How does hocus calculate future 20-year returns?

Rob's vision of "honest and informed debate" doesn't include answering simple and straightforward questions put to him. The unanswered questions cataloged here are an important part of Rob Bennett's Passion Saving, Hocomania.

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How does hocus calculate future 20-year returns?

Postby Schroeder » 05/05/06 at 21:03:01

If Morningstar had a forum "Simple Questions Rob Bennett Doesn't Answer", I would post this there. But since they don't, I'll give it an honored place here. :lol:

This particular unanswered question was first placed at this link:

http://www.s152957355.onlinehome.us/cgi ... 1146757288

From Diehards conversation 50091 M* Link

26. What History Tells Us
hocus| 05-04-06 | 09:24 AM
Stocks may actully return 10% over the next 20 years or they may just as likely return 4%.

I think it helps to put numbers to these things and to speak in terms of real returns.

Starting from today's valuations, the most likely 20-year return for the S&P is 2.6 percent (this is a real, annualized return). The lowest possible return (only a 5 percent chance, according to the historical data) is a negative 1.4 percent. The highest possible return (again, only a 5 percent chance, according to the historical data) is 6.6 percent.

Rob

This Diehard challenges hocus . . .

27. Hocus #26
YARIE| 05-04-06 | 09:54 AM
Starting from today's valuations, the most likely 20-year return for the S&P is 2.6 percent (this is a real, annualized return). The lowest possible return (only a 5 percent chance, according to the historical data) is a negative 1.4 percent. The highest possible return (again, only a 5 percent chance, according to the historical data) is 6.6 percent.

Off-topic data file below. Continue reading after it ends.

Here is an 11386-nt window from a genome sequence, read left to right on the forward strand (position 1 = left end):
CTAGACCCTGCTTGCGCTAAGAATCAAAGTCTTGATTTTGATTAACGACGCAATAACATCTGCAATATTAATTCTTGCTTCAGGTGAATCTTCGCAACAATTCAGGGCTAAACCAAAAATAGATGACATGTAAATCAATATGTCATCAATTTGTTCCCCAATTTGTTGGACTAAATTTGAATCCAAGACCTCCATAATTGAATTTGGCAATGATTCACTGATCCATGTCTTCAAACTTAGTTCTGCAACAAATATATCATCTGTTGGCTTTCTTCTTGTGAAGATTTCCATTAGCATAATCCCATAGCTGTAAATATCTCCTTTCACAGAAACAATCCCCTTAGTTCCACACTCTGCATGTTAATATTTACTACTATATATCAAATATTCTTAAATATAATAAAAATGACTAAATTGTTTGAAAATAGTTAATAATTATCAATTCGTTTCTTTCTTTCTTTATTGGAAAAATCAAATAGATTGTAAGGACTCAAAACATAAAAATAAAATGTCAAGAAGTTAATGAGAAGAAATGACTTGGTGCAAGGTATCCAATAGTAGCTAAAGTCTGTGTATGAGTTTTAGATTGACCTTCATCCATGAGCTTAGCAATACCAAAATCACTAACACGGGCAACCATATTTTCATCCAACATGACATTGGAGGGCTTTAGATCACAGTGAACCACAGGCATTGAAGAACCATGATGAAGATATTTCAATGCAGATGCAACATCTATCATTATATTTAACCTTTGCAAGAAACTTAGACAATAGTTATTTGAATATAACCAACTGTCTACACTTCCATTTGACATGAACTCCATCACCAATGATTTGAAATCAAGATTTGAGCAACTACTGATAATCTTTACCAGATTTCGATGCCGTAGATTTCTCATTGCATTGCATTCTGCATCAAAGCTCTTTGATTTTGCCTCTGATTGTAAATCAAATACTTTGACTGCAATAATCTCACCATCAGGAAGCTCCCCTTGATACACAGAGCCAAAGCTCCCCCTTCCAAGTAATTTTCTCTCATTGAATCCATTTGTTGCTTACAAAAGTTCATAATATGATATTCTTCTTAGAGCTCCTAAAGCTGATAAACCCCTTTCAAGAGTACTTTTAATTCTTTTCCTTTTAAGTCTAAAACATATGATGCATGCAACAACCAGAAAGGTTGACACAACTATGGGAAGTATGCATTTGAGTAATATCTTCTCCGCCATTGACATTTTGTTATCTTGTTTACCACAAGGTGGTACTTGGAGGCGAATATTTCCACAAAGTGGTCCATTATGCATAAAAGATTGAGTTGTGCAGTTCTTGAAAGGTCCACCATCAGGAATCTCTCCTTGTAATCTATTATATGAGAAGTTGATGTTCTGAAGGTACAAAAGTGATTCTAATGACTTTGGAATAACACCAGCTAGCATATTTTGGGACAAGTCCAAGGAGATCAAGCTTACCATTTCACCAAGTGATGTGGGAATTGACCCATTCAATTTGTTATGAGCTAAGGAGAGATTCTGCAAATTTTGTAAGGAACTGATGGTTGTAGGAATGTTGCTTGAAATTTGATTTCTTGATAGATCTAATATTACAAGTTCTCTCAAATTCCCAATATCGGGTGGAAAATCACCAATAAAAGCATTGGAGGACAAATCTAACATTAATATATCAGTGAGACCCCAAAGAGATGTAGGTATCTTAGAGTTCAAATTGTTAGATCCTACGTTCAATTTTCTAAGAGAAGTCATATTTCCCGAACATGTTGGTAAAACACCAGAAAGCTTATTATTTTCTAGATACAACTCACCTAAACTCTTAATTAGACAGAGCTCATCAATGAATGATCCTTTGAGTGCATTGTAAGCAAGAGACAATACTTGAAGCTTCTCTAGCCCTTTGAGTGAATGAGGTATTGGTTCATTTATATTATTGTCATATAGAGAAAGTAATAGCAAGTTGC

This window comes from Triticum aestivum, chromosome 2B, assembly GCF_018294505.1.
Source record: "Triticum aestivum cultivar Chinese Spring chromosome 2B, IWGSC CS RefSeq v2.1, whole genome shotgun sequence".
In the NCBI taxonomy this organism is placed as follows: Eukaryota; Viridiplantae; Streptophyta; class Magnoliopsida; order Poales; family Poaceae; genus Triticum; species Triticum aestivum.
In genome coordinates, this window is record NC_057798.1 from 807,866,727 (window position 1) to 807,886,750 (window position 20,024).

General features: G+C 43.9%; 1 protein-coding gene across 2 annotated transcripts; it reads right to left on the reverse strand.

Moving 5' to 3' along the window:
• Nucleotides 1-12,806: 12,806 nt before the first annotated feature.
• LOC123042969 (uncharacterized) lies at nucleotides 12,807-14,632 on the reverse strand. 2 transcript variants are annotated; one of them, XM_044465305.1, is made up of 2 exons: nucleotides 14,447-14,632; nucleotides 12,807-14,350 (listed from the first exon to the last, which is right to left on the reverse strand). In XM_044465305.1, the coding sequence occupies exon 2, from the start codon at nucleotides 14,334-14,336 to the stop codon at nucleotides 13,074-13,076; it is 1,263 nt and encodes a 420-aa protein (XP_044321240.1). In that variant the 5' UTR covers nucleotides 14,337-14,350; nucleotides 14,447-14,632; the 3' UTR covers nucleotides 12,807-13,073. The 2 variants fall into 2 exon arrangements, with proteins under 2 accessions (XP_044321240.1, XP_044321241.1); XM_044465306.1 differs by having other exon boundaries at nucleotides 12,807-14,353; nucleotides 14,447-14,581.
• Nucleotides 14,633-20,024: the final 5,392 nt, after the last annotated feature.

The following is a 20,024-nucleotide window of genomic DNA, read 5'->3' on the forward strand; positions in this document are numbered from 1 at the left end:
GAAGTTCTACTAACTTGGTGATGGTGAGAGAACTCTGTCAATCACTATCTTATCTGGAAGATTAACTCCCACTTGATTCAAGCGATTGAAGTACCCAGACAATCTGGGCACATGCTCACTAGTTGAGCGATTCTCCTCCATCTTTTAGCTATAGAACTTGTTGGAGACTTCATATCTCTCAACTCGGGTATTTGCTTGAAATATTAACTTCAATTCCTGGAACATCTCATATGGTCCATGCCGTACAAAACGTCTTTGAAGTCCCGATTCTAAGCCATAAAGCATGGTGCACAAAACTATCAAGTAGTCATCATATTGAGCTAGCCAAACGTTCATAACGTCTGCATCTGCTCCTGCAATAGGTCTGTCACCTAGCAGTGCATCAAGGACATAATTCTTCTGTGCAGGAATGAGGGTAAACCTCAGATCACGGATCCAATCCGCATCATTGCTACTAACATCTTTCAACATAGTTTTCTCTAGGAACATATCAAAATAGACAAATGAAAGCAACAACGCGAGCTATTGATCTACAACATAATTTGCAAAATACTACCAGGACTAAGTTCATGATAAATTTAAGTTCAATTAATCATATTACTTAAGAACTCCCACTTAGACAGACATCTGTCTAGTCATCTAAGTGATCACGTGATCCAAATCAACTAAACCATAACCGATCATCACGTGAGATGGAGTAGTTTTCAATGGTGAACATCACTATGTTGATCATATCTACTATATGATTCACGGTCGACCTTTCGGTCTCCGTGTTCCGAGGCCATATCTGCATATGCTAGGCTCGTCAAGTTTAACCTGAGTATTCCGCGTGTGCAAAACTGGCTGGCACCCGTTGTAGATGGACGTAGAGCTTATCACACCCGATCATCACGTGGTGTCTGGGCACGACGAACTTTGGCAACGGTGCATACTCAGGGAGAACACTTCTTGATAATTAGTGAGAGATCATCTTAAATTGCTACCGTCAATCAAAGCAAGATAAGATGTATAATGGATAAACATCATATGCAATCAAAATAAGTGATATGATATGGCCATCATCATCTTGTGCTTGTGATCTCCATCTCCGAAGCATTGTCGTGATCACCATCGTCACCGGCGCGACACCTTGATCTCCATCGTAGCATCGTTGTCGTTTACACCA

Come on! Don't pretend that you have some formula that gives these exact "5%" probabilities for predicting future returns up to one decimal digit (2.6%, not 2.5% of course... and then 6.6% and not 6.7% an so on...). This is so ridiculous! Do you know how many things can happen in the coming 20 years, making all these calculations worthless??

<snip>


And hocus replies . . .

28. Slightly More Likely
hocus| 05-04-06 | 10:06 AM
2.6%, not 2.5% of course... and then 6.6% and not 6.7% an so on...

2.6 is slightly more likely than 2.5 percent, according to the historical data. Time will of course tell the tale as to which number actually pops up.

Rob

To which YAIRE asks . . .

29. Rob - #28
YARIE| 05-04-06 | 10:10 AM
Can you please elaborate more on your calculation of the expected 20 years return?

Thanks,
Yarie

Yarie is still waiting for an answer from hocus . . .

33. Rob - indeed there is no formula?
YARIE| 05-05-06 | 08:59 AM
Since you haven't responded regarding explaining your calculations is #26, people might suspect that no serious formula is involved or that the formula cannot resist the readers scrutiny. I would like to be proved wrong...
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Re: How does hocus calculate future 20-year return

Postby ataloss » 05/09/06 at 05:57:20

small set back but I think h is gaining momentum at m*
Rob, please get help: Loudoun County Mental Health 703-771-5100  I am not a mental health professional. I am not qualified to diagnose or treat. Get help. What do you have to lose? Your current course is catastrophically unproductive.
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